Between 1892 and 1924, more than 17 million immigrants passed through Ellis Island; today, their descendants account for 40 percent of Americans. Go on a hunt for your ancestors at the Ellis Island Immigration Museum, where for $5 you can search through millions of records to find the exact date your relatives sailed into the Port of New York, as well as which ship they were on and whether they traveled with other family members. (Bonus: copies of the documents are yours to keep.) And don't miss the construction of the Peopling of America Center, which cost $20 million to build and is slated to open in 2012. The new space focuses on U.S. immigration from 1955 (when Ellis Island closed) to the present, and houses interactive multimedia exhibits, like a touch screen that reflects demographic changes in American cities over time ( ellisisland.org , adults $37.95, children $18.95, children under 5 free). The American Museum of Natural History is a magnet for kids of all ages, with its iconic "dinosaurs in the attic"-featuring some of the world's best reconstructed dinosaur skeletons-and colossal blue whale model suspended from the ceiling of its hall of marine life ( amnh.org , $19).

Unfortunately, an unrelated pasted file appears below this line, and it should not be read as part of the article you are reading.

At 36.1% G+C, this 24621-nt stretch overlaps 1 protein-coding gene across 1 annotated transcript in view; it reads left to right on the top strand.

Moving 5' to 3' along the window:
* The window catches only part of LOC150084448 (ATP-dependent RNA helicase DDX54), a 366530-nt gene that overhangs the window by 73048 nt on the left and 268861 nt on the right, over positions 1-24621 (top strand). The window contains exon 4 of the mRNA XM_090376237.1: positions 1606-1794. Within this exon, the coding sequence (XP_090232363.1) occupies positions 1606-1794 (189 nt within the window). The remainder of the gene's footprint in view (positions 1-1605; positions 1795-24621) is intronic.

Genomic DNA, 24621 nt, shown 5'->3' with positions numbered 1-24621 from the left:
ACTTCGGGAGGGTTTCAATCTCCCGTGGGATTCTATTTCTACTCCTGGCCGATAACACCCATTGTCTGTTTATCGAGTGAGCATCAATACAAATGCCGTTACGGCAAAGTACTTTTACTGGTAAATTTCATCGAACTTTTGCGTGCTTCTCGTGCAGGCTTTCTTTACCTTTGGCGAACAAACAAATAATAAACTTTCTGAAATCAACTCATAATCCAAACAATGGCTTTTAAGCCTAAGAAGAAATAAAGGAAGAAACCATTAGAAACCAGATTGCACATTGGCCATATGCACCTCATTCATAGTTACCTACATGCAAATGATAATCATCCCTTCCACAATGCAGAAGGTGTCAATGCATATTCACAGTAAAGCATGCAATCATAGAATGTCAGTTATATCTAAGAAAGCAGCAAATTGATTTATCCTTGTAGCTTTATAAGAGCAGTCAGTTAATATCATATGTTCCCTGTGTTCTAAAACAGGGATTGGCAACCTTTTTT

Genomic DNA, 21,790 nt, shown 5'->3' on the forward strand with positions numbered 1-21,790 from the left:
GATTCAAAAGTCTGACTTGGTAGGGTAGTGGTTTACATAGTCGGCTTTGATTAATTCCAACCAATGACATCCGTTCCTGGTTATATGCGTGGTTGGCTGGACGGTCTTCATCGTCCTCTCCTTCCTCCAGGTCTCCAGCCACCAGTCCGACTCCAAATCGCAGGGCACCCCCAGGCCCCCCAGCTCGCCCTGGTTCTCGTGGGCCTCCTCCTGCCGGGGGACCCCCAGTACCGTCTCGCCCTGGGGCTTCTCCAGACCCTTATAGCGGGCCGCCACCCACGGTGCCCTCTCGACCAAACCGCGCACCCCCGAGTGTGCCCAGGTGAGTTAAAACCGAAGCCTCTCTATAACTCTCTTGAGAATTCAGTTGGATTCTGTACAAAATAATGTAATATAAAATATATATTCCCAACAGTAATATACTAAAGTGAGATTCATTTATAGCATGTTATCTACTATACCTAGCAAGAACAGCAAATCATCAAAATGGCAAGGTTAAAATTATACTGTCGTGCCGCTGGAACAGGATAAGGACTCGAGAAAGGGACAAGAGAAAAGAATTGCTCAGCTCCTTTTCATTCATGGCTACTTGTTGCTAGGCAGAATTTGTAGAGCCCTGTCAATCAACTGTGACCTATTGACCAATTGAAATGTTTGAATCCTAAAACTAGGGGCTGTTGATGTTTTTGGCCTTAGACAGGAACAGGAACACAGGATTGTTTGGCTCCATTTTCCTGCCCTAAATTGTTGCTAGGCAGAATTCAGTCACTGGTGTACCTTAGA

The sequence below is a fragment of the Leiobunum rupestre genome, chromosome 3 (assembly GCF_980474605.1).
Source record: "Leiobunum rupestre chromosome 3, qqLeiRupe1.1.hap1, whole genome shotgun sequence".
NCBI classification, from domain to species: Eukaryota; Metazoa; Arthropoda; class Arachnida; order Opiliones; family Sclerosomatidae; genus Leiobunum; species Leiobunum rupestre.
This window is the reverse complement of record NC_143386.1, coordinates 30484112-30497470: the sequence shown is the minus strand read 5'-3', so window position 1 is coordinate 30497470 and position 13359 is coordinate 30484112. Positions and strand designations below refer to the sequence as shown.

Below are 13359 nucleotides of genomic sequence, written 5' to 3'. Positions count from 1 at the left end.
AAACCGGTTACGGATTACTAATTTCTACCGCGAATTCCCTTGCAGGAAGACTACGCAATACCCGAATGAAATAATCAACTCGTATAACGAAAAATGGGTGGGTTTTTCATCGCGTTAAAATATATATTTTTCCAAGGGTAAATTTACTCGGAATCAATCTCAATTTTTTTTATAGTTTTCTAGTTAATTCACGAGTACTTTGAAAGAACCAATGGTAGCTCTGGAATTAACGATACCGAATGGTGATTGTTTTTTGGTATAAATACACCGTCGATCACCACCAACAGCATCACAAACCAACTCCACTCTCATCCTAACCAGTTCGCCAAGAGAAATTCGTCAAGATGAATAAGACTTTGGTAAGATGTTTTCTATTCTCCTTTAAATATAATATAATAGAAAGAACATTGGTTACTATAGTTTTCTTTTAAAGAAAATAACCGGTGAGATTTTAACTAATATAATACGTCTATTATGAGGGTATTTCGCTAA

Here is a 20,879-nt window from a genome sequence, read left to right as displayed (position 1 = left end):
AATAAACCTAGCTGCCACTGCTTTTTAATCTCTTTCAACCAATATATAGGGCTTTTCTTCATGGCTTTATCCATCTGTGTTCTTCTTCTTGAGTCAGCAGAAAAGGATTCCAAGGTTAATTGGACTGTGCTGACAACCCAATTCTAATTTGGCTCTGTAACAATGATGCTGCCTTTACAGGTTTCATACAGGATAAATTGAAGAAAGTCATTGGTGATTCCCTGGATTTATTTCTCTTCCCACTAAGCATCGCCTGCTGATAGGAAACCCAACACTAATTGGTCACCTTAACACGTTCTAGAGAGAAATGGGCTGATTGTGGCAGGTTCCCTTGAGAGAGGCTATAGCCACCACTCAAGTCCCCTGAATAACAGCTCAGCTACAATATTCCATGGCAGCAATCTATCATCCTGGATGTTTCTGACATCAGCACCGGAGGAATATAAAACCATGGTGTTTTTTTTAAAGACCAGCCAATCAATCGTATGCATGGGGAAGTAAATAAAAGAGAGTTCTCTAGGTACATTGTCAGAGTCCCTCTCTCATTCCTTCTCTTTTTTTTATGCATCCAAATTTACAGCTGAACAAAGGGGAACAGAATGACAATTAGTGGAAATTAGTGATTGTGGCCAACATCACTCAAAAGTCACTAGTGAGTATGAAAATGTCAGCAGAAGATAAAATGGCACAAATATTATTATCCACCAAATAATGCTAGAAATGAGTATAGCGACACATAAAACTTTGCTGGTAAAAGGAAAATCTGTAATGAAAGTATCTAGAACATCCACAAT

SAN DIEGO

With more than 4,000 rare and endangered animals representing 800-plus species and subspecies, the San Diego Zoo is one of the most diverse in America. But its coolest attraction-literally-is the Polar Bear Plunge, which has reopened after a $1 million makeover. Aside from permanent polar residents Kalluk, Chinook, and Tatqiq, new features include a snow den you can burrow into (the snug space mimics where female bears birth their cubs); a helicopter used on actual Arctic explorations that invites climbers into the cockpit; and the Experience Wall, where zookeepers open the glass panels surrounding the bears' habitat, letting them sniff at visitors through wire mesh ( sandiegozoo.org , ages 12 and up $40, ages 3-11 $30). SeaWorld San Diego continues the wild theme of this Southern California city, allowing kids to have a Dolphin Interaction, Shark Encounter, splash along one of its many thrill rides, and of course take in one of the park's legendary sea mammal shows ( seaworldparks.com , adults $78, children $70).

 

BARCELONA